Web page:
The Conservatives promptly produced their own version of the ballot with associated instructions on how to vote for them:

Newsletter 3 Feb 1874 - Election Instructions
Newsletter 3 February 1874 – Election Instructions

Police / Court News – February 1874

A Posted Letter in Danger

In addition to the usual ‘drunk & disorderly’ and larceny charges brought by the police, one unusual case related to the non-delivery of a telegram.

We are told that two telegraph boys, James Parks and Wm. O’Hearn, were charged with having committed an act of negligence on 21st January “whereby the safety of a post-letter was in danger“.
Mr Gage, the solicitor for the Dublin Post Office, alleged that each boy received a letter on 21st January addressed to the Morning News and Examiner office. Instead of delivering the letters to the intended destination, the boys concealed the letters in their stockings and returned to the Post Office pretending that the letters had been delivered.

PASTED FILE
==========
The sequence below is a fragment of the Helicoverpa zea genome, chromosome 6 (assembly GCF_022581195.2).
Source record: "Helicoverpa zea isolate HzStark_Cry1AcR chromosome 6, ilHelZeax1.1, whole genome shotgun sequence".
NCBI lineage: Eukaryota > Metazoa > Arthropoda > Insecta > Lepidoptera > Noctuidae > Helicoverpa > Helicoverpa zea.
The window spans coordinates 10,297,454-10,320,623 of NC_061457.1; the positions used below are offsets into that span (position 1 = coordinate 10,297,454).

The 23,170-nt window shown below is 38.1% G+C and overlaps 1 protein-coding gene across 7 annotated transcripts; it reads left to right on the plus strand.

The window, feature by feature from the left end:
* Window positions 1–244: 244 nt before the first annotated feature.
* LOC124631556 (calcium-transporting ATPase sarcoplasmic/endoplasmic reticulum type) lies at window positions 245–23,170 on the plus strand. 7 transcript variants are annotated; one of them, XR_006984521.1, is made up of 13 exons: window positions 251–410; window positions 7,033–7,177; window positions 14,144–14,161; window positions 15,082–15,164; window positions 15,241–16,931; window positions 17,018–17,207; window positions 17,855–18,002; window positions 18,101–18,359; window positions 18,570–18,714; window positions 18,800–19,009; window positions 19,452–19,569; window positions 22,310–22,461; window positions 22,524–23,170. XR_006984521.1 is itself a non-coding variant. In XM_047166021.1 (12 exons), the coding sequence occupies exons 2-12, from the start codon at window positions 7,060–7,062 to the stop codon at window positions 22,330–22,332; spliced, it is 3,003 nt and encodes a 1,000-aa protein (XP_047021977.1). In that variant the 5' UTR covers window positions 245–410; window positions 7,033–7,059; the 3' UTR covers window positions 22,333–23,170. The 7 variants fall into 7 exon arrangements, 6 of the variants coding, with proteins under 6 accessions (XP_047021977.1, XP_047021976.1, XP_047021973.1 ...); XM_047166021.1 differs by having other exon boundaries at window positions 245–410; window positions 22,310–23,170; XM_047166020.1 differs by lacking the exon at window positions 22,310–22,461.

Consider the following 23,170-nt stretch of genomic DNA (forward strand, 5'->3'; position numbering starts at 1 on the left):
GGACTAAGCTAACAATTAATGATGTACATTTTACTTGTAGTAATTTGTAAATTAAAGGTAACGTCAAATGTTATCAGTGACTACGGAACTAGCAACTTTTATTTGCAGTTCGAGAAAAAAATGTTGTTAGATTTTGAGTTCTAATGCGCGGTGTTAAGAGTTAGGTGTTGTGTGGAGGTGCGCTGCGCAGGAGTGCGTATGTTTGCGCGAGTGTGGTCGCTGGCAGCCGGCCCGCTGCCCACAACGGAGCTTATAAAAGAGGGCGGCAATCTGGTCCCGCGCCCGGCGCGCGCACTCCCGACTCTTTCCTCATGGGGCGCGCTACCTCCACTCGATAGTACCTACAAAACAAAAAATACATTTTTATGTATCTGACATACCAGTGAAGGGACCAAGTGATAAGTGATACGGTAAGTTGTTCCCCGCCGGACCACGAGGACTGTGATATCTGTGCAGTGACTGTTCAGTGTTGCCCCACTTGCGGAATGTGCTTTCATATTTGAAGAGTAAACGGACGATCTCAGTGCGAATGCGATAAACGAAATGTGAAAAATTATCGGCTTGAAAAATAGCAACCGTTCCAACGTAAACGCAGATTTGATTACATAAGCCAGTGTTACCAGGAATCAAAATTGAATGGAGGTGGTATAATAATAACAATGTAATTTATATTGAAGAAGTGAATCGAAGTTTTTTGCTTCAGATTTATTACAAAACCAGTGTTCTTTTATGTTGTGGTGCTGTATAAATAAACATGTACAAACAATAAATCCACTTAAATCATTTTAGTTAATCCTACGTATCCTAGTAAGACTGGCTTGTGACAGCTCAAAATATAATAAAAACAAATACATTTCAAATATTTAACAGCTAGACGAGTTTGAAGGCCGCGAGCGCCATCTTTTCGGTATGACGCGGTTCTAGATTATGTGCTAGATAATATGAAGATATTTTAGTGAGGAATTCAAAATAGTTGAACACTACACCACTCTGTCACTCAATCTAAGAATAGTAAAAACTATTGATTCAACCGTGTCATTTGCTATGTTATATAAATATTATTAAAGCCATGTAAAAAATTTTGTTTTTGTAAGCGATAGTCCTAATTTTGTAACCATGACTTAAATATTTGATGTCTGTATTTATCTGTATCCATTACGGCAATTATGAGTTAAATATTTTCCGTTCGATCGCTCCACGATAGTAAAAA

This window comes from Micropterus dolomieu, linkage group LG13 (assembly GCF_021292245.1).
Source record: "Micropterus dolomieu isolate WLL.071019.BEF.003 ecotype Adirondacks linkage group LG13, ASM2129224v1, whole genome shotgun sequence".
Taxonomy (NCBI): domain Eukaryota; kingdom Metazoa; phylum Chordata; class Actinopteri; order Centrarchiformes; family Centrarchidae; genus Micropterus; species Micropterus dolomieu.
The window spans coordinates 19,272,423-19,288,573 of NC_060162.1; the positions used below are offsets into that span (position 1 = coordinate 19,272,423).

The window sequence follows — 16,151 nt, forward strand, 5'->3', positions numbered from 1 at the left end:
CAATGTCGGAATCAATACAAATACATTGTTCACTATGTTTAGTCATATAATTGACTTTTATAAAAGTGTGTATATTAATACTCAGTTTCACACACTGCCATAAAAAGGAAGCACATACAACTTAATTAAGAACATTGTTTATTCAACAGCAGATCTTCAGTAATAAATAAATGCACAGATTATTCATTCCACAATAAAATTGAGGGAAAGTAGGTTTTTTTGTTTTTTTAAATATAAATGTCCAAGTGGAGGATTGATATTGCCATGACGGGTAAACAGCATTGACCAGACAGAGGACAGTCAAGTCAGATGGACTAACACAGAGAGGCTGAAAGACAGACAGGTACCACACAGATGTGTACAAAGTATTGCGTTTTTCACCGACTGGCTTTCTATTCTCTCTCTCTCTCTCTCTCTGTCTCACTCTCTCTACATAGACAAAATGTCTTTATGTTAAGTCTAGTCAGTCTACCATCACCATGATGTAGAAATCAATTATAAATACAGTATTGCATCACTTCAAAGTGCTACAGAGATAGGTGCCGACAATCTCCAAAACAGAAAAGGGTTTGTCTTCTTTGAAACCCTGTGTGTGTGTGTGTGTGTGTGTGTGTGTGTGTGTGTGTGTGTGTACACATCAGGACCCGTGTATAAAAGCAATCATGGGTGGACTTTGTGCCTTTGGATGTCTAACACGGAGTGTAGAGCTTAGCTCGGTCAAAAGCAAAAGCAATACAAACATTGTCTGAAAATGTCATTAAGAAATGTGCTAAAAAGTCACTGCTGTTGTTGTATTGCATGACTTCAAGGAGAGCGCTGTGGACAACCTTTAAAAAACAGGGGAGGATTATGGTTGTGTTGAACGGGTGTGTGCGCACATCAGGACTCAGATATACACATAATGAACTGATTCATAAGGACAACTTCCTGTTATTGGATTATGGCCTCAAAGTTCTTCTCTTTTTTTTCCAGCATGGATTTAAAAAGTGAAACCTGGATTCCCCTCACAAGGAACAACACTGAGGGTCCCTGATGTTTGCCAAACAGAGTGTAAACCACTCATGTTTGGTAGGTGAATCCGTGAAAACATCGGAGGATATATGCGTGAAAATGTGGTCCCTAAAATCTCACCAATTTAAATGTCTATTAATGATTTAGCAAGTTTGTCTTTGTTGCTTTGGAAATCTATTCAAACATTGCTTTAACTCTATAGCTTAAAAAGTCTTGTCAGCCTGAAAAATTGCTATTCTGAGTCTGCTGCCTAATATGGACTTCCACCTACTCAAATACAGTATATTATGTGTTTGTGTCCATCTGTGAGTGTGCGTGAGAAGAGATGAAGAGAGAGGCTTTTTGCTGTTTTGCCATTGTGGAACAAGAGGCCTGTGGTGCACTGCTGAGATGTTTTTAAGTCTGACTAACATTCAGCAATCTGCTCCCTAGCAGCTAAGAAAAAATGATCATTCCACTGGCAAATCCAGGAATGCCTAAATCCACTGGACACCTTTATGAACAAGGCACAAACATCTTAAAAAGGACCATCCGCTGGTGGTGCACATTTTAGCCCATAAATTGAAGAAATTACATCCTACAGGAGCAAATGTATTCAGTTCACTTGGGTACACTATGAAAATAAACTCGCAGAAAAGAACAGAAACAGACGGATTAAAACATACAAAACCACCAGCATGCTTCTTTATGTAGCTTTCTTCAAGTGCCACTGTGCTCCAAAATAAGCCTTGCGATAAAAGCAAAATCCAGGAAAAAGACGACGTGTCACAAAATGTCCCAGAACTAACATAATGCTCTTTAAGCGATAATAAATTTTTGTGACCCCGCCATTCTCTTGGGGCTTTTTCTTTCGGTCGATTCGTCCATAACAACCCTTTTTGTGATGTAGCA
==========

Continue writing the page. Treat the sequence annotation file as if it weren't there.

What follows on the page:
Mr. Gage emphasised that the offence was a serious one, as all postal telegrams were, by the Postal Telegraph Act, 1869, regarded as letters. The authorities in the Telegraph Office were determined to put an end to such behaviour as it damaged the reputation of the telegraph office and its service to customers.

It is noted that “His WORSHIP inflicted a fine of £5 or, in default, two calendar months’ imprisonment“.

Acting for the defence, Mr. Seeds suggested that the fine was too harsh for boys so young. His WORSHIP then consented, and reduced the fine to 20 shillings or, in default, fourteen days’ imprisonment.

Fire on Board

In the Summons Court (presided over by Samuel McCausland, Esq, Justice of the Peace) the Harbour Commissioners alleged that Thomas Hollings, master of a schooner lying at Queen’s Quay, was guilty of “allowing a fire on board his vessel after eight o’clock p.m. on the night of the 9th last“. Harbour-Constable Davidson confirmed the offence and the defendant was fined 20 shillings and 12 shillings costs.

Advertisements – February 1874

Prominent among the everyday adverts was an offer from the Government of New Zealand of free passage for those willing to emigrate. A range of required skills were highlighted.

Newsletter 5 Feb 1874 - Emigration to New Zealand
Newsletter 5 February 1874 – Emigration to New Zealand